Oct. 4
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Always glad to be doing something the way Rodwell does it. I just learned that sequence as the way to invite with 4-4 when taught the method in 2006.
Oct. 4
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Bill: What's the problem? After 1m-1, 1N-2 we are in a game force and opener's 2 bid with 3-4 in the majors saves space rather than wastes it. Responder then bids 2N or 3m to say he was interested in spades, not hearts. I had one pard who insisted that after 1m-1M, 1N-2, opener bid “whichever suit was hearts” if he had both! :) I prefer to bid the four-card OM suit first as 4-4 fits tend to be better strains than 5-3's . You DO have to decide how to distinguish invite 4-4 hands from invite 4-5 hands after 1m-1H, 1N-?? I play that the 4-4 invite hand rebids 2 and the 4-5 hand relays through 2-2 first. No reason it couldn't be the other way.
Oct. 4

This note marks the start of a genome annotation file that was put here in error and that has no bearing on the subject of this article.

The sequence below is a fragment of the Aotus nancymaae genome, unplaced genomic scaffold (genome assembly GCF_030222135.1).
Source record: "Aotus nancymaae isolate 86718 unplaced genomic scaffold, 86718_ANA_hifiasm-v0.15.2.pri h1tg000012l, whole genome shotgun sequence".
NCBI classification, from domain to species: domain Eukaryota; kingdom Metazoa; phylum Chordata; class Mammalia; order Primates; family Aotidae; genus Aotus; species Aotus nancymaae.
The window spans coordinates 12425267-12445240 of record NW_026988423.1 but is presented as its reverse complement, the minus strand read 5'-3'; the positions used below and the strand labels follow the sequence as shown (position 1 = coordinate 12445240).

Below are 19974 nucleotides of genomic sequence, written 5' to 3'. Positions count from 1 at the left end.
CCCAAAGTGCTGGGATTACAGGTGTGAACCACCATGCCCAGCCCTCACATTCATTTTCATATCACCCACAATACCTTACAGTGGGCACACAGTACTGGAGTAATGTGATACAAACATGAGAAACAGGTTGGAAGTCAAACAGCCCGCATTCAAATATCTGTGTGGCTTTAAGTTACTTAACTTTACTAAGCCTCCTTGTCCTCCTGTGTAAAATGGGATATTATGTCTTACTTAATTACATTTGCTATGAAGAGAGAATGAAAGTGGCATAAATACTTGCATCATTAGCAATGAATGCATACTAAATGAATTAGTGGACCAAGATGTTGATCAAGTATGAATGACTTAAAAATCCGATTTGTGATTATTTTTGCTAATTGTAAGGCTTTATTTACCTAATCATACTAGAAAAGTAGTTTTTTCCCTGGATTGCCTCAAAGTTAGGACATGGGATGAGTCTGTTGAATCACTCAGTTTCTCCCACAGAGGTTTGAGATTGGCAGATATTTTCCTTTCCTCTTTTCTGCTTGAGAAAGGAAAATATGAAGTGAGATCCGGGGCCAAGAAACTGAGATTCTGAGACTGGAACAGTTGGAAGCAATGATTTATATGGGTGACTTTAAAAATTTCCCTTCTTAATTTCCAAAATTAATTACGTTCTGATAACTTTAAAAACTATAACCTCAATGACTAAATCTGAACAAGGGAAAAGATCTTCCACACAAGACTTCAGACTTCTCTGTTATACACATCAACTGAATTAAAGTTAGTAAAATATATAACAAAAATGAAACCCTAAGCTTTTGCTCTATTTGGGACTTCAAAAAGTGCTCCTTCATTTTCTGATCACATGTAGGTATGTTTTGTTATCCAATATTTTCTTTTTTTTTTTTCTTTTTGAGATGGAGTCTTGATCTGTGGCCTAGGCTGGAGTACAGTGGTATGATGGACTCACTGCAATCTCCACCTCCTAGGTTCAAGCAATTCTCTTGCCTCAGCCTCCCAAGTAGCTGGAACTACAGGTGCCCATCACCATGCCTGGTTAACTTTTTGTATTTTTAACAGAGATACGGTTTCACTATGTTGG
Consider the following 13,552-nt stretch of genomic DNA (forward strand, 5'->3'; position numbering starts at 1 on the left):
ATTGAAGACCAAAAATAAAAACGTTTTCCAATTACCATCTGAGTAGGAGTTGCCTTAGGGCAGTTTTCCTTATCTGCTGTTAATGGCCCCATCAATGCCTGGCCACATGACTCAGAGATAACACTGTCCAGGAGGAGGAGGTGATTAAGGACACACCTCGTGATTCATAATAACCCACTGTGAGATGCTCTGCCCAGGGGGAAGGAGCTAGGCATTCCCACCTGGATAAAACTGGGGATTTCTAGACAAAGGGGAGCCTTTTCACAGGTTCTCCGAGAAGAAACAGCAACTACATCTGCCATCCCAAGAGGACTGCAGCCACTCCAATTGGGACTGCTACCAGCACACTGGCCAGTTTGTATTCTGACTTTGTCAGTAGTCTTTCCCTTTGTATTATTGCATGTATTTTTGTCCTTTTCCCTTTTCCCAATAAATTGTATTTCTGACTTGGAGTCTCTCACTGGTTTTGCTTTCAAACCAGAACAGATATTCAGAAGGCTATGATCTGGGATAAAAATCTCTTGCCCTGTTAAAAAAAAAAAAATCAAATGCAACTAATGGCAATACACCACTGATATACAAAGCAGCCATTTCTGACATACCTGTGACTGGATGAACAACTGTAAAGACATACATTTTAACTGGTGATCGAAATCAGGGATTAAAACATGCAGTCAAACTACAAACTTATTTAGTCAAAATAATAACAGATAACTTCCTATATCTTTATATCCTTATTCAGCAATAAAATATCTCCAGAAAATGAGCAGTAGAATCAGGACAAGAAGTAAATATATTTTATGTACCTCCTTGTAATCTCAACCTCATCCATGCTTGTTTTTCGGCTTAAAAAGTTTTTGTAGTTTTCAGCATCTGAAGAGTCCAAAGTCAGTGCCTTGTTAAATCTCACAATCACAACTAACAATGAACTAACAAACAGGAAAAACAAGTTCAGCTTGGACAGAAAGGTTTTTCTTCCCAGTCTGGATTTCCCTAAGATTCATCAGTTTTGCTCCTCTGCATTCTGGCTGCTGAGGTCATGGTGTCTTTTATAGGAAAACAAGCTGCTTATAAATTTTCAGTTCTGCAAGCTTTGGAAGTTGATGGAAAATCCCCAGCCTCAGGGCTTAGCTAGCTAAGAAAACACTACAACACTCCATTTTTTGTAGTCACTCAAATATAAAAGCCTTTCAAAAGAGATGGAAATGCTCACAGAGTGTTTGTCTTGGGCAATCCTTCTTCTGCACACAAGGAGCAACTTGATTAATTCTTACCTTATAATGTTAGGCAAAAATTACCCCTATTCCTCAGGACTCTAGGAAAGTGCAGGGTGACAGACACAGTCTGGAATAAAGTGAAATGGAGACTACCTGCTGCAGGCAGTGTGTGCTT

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I don't know anyone who plays Reverse Flannery as limited to 5-4 (as opposed to 5-4+). The bidding problems that it resolves are at least as bad in the case of 5-5. The big benefit of Reverse Flannery does NOT happen when opener rebids 1N – those hands are easy with any decent 2-way checkback structure, whether or not you play Reverse Flannery. The big payoff comes on hands where it would have gone 1m-1, 2m-?? or 1-1, 2-??. Now a rebid of hearts by responder would be at the very least forcing and at worst game-forcing (if 4th suit) and not necessarily even natural! I'm not saying that Reverse Flannery will “cure all that ails ya,” but it makes a lot of auctions easier and everyone knows that pard needs as many easy auctions as possible. :) Picture Opener with 3-1-5-4 or 1-3-4-5 or 1-3-5-4 or 1-3-4-5 or 2-4-6-1 or 2-4-1-6 or 3-4-6-0 or 3-4 0-6 shape. He opens 1m and, if not playing Reverse Flannery, we may be in trouble here. That is a LOT of shapes! Reverse Flannery also puts more pressure on the opponents. Last night my LHO held 64 9842 A AJT842 and heard the auction 1-(P)-2-?? to him. Had the response been 1 instead of 2, he would have had a choice of 2 or double, depending on style and judgment. Over 2, he (reasonably) passed, as did everyone else. We scored up +110 and they were cold for 130 their way in clubs. I know that's just an anecdote but that was just last night. It wasn't unuusal; the non-forcing 2M responses frequently put a lot of pressure on the opponents.